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A microscope automated fluidic system to study bacterial processes in real time.

Ducret A, Maisonneuve E, Notareschi P, Grossi A, Mignot T, Dukan S - PLoS ONE (2009)

Bottom Line: In fact, in many cases agar is the experimental solid substratum on which bacteria can move or even grow.By studying several examples, we show that this system allows real time analysis of a broad array of biological processes such as growth, development and motility.Thus, the flow chamber system will be an essential tool to study any process that take place on an agar surface at the single cell level.

View Article: PubMed Central - PubMed

Affiliation: Aix Marseille Université, Laboratoire de Chimie Bactérienne (UPR 9043), Institut de Microbiologie de la Méditerranée (IFR 88), CNRS, 31, Chemin Joseph Aiguier, Marseille, France.

ABSTRACT
Most time lapse microscopy experiments studying bacterial processes ie growth, progression through the cell cycle and motility have been performed on thin nutrient agar pads. An important limitation of this approach is that dynamic perturbations of the experimental conditions cannot be easily performed. In eukaryotic cell biology, fluidic approaches have been largely used to study the impact of rapid environmental perturbations on live cells and in real time. However, all these approaches are not easily applicable to bacterial cells because the substrata are in all cases specific and also because microfluidics nanotechnology requires a complex lithography for the study of micrometer sized bacterial cells. In fact, in many cases agar is the experimental solid substratum on which bacteria can move or even grow. For these reasons, we designed a novel hybrid micro fluidic device that combines a thin agar pad and a custom flow chamber. By studying several examples, we show that this system allows real time analysis of a broad array of biological processes such as growth, development and motility. Thus, the flow chamber system will be an essential tool to study any process that take place on an agar surface at the single cell level.

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Related in: MedlinePlus

Layout of the microfluidic device.Cells are confined between the coverslip and a 0.5 mm thin layer of agar. The chamber is sealed with a transparent lid containing two entries allowing flow injections. Injected molecules reach the biological specimen by diffusion through the thin layer of agar.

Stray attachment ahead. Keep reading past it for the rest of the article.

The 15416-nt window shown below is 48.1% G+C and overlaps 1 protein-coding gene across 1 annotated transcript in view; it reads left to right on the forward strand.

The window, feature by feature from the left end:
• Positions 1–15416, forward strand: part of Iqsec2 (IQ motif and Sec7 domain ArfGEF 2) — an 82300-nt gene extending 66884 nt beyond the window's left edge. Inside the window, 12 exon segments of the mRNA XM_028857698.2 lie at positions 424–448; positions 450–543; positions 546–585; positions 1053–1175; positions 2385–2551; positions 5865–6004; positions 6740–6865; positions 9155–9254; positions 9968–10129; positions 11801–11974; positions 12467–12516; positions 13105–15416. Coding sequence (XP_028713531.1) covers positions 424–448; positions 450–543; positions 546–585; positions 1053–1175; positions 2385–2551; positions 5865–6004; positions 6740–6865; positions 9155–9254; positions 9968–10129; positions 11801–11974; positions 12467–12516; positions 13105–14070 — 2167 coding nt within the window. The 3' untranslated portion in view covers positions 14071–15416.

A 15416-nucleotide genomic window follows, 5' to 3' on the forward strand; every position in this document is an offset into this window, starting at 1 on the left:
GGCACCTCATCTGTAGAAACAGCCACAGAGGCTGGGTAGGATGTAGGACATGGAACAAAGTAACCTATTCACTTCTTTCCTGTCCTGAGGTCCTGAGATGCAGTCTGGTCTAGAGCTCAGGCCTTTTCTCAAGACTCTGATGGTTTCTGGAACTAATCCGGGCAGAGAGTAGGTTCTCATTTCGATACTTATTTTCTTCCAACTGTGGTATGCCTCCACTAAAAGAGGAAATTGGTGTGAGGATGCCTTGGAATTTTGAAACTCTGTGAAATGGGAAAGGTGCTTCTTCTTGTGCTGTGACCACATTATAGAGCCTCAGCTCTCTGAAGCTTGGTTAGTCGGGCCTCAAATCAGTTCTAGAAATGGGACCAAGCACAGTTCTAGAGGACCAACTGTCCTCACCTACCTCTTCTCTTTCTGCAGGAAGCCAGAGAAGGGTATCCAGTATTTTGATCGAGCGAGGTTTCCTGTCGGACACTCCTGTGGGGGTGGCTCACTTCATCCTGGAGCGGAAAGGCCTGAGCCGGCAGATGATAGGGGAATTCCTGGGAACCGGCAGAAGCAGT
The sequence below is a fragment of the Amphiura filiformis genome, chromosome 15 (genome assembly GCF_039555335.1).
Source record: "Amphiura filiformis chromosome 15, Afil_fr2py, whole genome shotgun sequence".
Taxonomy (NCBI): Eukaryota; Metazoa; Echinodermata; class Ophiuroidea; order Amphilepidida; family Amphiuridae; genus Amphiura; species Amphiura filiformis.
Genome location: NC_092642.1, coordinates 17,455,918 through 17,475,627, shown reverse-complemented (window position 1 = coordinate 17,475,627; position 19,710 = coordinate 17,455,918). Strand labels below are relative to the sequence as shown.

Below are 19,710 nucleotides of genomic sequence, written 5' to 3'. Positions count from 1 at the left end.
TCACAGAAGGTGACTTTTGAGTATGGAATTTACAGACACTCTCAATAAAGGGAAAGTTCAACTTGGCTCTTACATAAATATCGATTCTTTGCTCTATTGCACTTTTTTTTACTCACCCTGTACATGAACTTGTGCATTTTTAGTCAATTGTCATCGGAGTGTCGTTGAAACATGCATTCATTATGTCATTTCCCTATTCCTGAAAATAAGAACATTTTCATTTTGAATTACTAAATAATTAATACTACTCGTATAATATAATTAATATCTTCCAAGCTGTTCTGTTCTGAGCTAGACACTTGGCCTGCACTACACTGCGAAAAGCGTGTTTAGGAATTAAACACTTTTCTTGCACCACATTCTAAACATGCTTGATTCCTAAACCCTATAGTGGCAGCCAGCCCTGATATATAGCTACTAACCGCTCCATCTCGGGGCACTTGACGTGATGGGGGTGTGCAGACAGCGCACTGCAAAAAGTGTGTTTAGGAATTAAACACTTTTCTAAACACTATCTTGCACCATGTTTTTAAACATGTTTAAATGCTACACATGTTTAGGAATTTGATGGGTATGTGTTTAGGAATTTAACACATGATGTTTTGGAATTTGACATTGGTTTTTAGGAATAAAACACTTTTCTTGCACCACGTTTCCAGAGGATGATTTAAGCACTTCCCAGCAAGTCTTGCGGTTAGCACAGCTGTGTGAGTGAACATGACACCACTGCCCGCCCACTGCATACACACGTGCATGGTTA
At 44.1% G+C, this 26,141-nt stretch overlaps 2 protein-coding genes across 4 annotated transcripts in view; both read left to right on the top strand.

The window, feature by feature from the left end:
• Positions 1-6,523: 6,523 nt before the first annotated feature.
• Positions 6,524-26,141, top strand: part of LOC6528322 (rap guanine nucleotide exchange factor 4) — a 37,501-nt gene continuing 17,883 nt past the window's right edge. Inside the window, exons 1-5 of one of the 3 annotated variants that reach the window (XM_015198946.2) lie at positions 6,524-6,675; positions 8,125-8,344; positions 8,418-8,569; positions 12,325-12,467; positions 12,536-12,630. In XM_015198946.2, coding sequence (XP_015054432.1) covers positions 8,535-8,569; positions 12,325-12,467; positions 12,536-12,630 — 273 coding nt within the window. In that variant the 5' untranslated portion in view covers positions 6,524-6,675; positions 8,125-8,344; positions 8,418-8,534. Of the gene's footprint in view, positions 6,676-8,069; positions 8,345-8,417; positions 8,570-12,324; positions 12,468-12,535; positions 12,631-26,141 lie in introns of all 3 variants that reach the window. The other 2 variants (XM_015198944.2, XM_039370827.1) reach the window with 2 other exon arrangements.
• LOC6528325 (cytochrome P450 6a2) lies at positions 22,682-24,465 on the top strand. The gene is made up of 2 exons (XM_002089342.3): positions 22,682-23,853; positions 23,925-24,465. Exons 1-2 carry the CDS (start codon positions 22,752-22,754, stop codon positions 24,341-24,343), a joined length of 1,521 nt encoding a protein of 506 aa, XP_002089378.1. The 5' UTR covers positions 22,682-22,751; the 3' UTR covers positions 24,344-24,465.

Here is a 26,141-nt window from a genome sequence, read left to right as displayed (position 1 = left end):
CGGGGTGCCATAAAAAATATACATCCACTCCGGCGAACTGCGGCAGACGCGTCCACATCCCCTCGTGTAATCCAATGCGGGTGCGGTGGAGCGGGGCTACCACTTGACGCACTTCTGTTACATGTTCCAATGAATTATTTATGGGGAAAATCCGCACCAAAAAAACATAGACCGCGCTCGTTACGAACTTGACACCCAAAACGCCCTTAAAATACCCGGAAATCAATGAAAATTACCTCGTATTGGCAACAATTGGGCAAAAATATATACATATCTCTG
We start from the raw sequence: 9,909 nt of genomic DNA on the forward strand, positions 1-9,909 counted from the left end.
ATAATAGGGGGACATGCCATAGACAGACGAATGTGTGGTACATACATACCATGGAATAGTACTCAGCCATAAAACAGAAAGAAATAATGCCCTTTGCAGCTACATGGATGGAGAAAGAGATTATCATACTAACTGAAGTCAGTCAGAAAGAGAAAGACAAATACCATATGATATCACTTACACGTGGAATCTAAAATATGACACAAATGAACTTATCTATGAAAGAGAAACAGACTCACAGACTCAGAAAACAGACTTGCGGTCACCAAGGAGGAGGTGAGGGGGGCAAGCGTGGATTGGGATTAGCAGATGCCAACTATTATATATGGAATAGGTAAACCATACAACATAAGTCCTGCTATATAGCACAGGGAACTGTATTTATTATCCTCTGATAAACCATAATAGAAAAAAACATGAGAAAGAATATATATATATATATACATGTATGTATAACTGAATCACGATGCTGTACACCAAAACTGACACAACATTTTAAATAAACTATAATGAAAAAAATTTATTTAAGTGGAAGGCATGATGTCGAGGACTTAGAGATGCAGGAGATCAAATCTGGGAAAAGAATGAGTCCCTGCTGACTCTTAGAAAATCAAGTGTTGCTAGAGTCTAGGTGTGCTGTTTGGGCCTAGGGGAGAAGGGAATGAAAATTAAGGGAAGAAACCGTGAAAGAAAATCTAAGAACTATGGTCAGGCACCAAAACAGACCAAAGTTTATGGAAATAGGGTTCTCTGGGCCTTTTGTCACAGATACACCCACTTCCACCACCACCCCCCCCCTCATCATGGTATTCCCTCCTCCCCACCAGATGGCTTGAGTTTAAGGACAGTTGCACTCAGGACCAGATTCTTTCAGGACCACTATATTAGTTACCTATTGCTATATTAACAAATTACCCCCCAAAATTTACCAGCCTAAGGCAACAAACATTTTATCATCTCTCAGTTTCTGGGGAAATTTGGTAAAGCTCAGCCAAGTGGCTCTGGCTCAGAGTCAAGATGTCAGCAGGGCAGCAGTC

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pone-0007282-g001: Layout of the microfluidic device.Cells are confined between the coverslip and a 0.5 mm thin layer of agar. The chamber is sealed with a transparent lid containing two entries allowing flow injections. Injected molecules reach the biological specimen by diffusion through the thin layer of agar.

Mentions: Most commercial uncoated chambers are not suitable for bacteria because the cells resuspend readily when flows are applied. Also, standard coatings are not suitable because the cells bind poorly or binding is toxic (such as poly-lysine substrates). In bacteria, most time-lapse experiments have been performed on agar, so we decided to develop a chamber that would use agar as the main substrate. On agar pads, bacterial cells such as E. coli cells bind non-specifically and divide with expected generation times over several hours [5], [12]. However, bacterial cells resuspend very rapidly when liquid is added atop the pad even in the absence of flow (data not shown). To overcome this problem we designed a chamber in which the cells are physically isolated from the liquid flow by the agar pad itself. Schematically, the cells are placed immediately on a coverslip and overlaid with a 0.5 mm thin layer of agar and left to dry gently to absorb the cells onto the agar substrate (Fig. 1). The chamber is then sealed with a transparent lid containing two entries allowing for flow injections (Fig. 1 & Fig. S1A). Flow injections are performed with home-developed computerized electronic injectors, allowing injection of flows ranging between 0,1–100 µL/s. Even at maximum flow rates, injections did not significantly detach the agar pad from the coverslip. Thus, in this chamber system, injected molecules reach the biological specimen by diffusion through the thin layer. In our system up to 12 different solutions can be injected sequentially in the course of the time-lapse experiment (Fig. S1B). The system is fully automated and driven by a custom software written in Visual Basic that runs under the Metamorph software (Fig. S1C) allowing both piloting of the system and image processing.